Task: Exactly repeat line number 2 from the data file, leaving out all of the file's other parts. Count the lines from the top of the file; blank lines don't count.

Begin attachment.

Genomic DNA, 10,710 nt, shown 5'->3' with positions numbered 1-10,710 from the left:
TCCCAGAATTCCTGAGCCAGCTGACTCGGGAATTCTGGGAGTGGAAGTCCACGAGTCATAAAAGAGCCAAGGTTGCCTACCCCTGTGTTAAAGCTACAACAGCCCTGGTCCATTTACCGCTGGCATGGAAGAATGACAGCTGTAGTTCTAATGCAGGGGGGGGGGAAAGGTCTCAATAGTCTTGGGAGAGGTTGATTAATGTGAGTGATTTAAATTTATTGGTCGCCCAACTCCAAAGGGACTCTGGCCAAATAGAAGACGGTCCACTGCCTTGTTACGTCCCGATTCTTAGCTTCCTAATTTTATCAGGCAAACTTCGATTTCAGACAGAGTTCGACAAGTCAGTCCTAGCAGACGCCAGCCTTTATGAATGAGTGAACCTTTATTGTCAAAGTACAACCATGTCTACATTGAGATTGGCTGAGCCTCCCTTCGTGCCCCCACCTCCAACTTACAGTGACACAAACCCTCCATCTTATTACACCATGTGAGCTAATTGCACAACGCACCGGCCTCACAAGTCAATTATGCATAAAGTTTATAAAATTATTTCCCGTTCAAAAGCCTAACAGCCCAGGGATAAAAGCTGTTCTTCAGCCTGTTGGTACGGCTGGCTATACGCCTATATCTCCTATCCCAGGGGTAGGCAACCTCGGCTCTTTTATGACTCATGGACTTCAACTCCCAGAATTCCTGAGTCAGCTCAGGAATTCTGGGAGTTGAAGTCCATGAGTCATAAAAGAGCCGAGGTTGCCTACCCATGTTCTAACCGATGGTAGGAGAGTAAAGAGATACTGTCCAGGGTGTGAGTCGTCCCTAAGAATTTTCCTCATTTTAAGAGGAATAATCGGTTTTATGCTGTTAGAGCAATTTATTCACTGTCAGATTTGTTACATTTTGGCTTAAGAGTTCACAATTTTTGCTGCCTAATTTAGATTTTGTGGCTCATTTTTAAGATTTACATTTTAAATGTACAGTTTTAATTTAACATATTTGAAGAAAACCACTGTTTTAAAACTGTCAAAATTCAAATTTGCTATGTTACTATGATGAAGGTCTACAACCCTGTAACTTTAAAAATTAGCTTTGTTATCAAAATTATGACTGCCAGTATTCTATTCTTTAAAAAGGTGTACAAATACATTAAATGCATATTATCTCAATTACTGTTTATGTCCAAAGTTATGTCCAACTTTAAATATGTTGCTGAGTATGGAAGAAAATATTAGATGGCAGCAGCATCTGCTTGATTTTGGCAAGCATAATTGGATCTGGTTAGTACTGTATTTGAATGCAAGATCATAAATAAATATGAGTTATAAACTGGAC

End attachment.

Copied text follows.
TCCCAGAATTCCTGAGCCAGCTGACTCGGGAATTCTGGGAGTGGAAGTCCACGAGTCATAAAAGAGCCAAGGTTGCCTACCCCTGTGTTAAAGCTACAACAGCCCTGGTCCATTTACCGCTGGCATGGAAGAATGACAGCTGTAGTTCTAATGCAGGGGGGGGGGAAAGGTCTCAATAGTCTTGGGAGAGGTTGATTAATGTGAGTGATTTAAATTTATTGGTCGCCCAACTCCAAAGGGACTCTGGCCAAATAGAAGACGGTCCACTGCCTTGTTACGTCCCGATTCTTAGCTTCCTAATTTTATCAGGCAAACTTCGATTTCAGACAGAGTTCGACAAGTCAGTCCTAGCAGACGCCAGCCTTTATGAATGAGTGAACCTTTATTGTCAAAGTACAACCATGTCTACATTGAGATTGGCTGAGCCTCCCTTCGTGCCCCCACCTCCAACTTACAGTGACACAAACCCTCCATCTTATTACACCATGTGAGCTAATTGCACAACGCACCGGCCTCACAAGTCAATTATGCATAAAGTTTATAAAATTATTTCCCGTTCAAAAGCCTAACAGCCCAGGGATAAAAGCTGTTCTTCAGCCTGTTGGTACGGCTGGCTATACGCCTATATCTCCTATCCCAGGGGTAGGCAACCTCGGCTCTTTTATGACTCATGGACTTCAACTCCCAGAATTCCTGAGTCAGCTCAGGAATTCTGGGAGTTGAAGTCCATGAGTCATAAAAGAGCCGAGGTTGCCTACCCATGTTCTAACCGATGGTAGGAGAGTAAAGAGATACTGTCCAGGGTGTGAGTCGTCCCTAAGAATTTTCCTCATTTTAAGAGGAATAATCGGTTTTATGCTGTTAGAGCAATTTATTCACTGTCAGATTTGTTACATTTTGGCTTAAGAGTTCACAATTTTTGCTGCCTAATTTAGATTTTGTGGCTCATTTTTAAGATTTACATTTTAAATGTACAGTTTTAATTTAACATATTTGAAGAAAACCACTGTTTTAAAACTGTCAAAATTCAAATTTGCTATGTTACTATGATGAAGGTCTACAACCCTGTAACTTTAAAAATTAGCTTTGTTATCAAAATTATGACTGCCAGTATTCTATTCTTTAAAAAGGTGTACAAATACATTAAATGCATATTATCTCAATTACTGTTTATGTCCAAAGTTATGTCCAACTTTAAATATGTTGCTGAGTATGGAAGAAAATATTAGATGGCAGCAGCATCTGCTTGATTTTGGCAAGCATAATTGGATCTGGTTAGTACTGTATTTGAATGCAAGATCATAAATAAATATGAGTTATAAACTGGAC